this kitten has had its first cat health care milestones

Cat Health Care Milestones: 1st year

Kittens take their first wobbly steps around three weeks old, just one week after they first start to see and hear. At about six weeks they’re likely to have been weaned from their mum’s milk and the immunity gained from the milk’s maternal antibodies wears off.

Having your cat health care plan in place even before this point will allow for a well coordinated handover from mummy immunity to great cat healthcare.

In this article, we look at your cat’s key health care milestones and the scheduling of them. From vaccinations and worming, to desexing and more, it’s here. Read on to help nurture a healthy, happy and adorable kitten that grows into a well balanced cat.


Prepping cat health care plans

Kittens are ready to leave their first homes to join their furever homes from about 12 weeks old. However, some people do adopt earlier than this and several cat health care milestones should happen beforehand.

Here’s an overarching timeline estimate – emphasis on estimate – for your health care planning. Your vet will have their own schedule according to your cat’s breed and health, but it will roughly look like this.

Cat health care milestones:

2 weeksWormingRoutine
6 weeks Vaccinations Routine
8 weeks Flea controlRoutine
12 weeksMicrochippingOnce-off
16 weeksDesexingOnce-off
24 weeks Dental hygiene Routine

Now for the scheduling and some inside info on why these cat health care events are such important milestones.

a healthy kitten benefits from comprehensive cat health care

2 weeks: Worming for wellbeing

It’s super important to follow your vet’s worming instructions because worms can make your little mate really sick. Depending on your cat’s age and lifestyle and the type of worming medicine, the dosage and scheduling will vary.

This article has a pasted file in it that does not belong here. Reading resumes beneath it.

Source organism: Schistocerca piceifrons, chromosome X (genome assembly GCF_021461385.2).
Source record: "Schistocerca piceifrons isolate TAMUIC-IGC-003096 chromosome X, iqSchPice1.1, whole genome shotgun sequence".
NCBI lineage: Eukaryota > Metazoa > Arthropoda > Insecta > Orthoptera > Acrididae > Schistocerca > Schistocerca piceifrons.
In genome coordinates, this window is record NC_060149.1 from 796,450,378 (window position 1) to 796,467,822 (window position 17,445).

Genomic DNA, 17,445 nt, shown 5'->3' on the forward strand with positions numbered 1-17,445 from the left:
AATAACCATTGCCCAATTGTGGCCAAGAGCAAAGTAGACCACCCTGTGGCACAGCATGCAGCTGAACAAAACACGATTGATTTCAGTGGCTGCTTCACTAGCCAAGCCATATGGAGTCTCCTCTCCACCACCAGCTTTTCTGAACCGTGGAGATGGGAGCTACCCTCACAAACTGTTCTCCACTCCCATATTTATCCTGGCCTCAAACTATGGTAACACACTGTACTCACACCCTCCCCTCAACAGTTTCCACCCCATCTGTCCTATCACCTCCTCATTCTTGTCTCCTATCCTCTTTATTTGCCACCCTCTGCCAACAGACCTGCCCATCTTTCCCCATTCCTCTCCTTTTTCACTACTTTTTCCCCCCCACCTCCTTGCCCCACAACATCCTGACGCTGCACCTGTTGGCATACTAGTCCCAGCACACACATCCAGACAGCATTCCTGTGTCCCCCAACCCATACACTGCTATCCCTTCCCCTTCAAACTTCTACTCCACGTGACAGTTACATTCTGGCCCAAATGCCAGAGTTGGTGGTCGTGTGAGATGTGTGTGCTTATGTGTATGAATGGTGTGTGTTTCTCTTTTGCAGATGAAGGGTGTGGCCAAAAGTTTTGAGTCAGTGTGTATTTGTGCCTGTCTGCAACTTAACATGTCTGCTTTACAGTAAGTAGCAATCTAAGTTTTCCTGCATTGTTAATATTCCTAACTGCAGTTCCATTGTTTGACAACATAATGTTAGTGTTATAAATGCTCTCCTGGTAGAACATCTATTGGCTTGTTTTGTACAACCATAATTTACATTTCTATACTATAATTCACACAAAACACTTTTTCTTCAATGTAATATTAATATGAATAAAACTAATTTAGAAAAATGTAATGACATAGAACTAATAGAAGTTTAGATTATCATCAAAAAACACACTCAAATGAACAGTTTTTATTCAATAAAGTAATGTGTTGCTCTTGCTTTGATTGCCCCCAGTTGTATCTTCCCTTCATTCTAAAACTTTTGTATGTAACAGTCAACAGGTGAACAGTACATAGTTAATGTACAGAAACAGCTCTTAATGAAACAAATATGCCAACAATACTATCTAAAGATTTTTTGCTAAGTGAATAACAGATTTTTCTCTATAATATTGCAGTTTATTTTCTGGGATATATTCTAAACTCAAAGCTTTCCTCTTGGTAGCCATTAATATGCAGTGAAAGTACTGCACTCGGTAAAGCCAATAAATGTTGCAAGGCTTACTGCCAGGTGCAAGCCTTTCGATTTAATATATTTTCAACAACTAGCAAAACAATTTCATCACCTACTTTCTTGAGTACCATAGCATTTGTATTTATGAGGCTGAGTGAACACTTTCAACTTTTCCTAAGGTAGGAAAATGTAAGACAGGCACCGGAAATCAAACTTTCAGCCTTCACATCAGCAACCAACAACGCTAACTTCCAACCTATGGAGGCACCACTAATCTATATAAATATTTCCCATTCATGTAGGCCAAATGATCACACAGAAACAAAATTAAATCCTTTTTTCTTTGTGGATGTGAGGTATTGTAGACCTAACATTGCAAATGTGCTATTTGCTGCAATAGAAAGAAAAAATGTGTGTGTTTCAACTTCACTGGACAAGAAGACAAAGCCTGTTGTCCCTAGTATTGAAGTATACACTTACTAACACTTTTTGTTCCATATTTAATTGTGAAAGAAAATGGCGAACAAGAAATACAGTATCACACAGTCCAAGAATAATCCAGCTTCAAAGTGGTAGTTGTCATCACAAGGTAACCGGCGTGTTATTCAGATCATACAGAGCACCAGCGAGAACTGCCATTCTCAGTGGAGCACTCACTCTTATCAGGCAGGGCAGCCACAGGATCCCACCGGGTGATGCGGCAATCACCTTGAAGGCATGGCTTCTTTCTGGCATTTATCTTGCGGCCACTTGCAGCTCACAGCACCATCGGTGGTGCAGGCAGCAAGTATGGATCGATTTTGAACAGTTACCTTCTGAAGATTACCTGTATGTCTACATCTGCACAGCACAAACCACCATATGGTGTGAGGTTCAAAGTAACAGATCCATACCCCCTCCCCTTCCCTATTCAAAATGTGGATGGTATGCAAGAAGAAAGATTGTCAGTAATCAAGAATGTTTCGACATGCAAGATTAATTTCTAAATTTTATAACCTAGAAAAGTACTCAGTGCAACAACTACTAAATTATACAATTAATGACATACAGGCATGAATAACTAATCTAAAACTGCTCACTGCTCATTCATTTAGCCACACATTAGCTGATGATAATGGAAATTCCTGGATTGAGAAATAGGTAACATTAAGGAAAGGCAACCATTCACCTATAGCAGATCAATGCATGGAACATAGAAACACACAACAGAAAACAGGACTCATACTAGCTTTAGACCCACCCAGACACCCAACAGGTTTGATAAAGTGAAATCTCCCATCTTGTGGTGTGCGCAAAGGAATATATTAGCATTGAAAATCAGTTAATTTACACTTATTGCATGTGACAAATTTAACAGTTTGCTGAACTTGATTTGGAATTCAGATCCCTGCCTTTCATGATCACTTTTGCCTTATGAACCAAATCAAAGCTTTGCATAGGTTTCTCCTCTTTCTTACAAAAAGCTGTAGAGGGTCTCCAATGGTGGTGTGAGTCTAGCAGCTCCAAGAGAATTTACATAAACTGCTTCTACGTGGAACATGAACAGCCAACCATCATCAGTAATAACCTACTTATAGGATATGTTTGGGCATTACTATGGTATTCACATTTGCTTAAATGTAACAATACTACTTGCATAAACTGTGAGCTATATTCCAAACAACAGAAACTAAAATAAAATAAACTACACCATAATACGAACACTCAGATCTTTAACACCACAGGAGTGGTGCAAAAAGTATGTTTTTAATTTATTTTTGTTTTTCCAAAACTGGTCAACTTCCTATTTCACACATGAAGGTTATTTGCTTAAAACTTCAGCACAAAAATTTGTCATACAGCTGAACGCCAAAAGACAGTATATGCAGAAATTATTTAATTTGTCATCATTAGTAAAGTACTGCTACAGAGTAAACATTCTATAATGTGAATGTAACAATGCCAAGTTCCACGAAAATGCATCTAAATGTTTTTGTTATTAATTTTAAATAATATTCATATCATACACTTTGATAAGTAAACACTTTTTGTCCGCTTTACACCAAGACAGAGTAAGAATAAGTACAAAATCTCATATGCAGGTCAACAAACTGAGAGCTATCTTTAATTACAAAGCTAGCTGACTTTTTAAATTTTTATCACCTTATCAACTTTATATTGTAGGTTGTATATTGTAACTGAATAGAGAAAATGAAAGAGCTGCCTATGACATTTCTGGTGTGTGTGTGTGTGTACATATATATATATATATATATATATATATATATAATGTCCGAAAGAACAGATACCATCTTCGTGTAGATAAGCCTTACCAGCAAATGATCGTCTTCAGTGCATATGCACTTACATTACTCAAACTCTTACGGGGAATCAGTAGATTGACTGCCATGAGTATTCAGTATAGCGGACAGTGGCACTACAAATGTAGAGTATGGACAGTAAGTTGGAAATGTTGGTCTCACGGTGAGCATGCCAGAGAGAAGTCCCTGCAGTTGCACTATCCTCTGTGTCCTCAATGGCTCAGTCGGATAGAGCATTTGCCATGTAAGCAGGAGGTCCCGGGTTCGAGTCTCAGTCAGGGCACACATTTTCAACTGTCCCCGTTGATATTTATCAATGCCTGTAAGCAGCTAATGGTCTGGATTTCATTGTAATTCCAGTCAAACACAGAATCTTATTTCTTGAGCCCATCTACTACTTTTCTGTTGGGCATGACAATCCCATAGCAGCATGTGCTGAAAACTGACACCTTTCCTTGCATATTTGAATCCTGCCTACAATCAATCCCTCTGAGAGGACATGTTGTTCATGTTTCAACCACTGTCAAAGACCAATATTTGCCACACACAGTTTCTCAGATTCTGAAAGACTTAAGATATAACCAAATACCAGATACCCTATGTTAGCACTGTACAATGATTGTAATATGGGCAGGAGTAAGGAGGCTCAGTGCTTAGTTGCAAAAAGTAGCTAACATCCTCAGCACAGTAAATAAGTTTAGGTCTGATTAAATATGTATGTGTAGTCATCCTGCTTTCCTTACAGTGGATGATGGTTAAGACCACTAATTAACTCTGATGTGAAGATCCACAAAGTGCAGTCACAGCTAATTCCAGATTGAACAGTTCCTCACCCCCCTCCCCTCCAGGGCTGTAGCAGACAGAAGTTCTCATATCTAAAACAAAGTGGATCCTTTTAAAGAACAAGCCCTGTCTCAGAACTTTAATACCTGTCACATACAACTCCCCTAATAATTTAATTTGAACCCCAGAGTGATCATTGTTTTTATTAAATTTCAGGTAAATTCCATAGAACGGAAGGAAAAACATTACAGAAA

The most common of these absolutely gross critters to infect Kiwi cats are tapeworms and roundworms. These guys set up camp in your cat’s intestines, where they feed and lay eggs. There’s really only one way to combat them: worming meds.

Remember, the below is a rough guideline which your vet may schedule. Always go with the precise quantity and regularity your vet recommends:

2-12 weeks Approximately every two weeks (usually a half dose)
12-24 weeksApproximately every month
24 weeks + Approximately every three months

Oh, and if these creepy crawlies weren’t already a big negative, they can infect humans too. Plus, flea larvae feed on tapeworm eggs. That brings us to your cat’s flea treatment. But first, your kitten’s vaccination schedule…

6 weeks: Kitten vaccinations in NZ begin

At six weeks old a kitten is already starting to socialise, and they’ll need their first round of jabs to keep them protected. The immunity they had in the womb and from suckling from their mum now completely ceases and desists.

They’re exposed to the big wide world and an onslaught of airborne and transmissible illnesses. To combat this your cat health care plan includes a core vaccination, and in some instances a non-core vaccination, schedule. This may vary from vet to vet. And from cat to cat.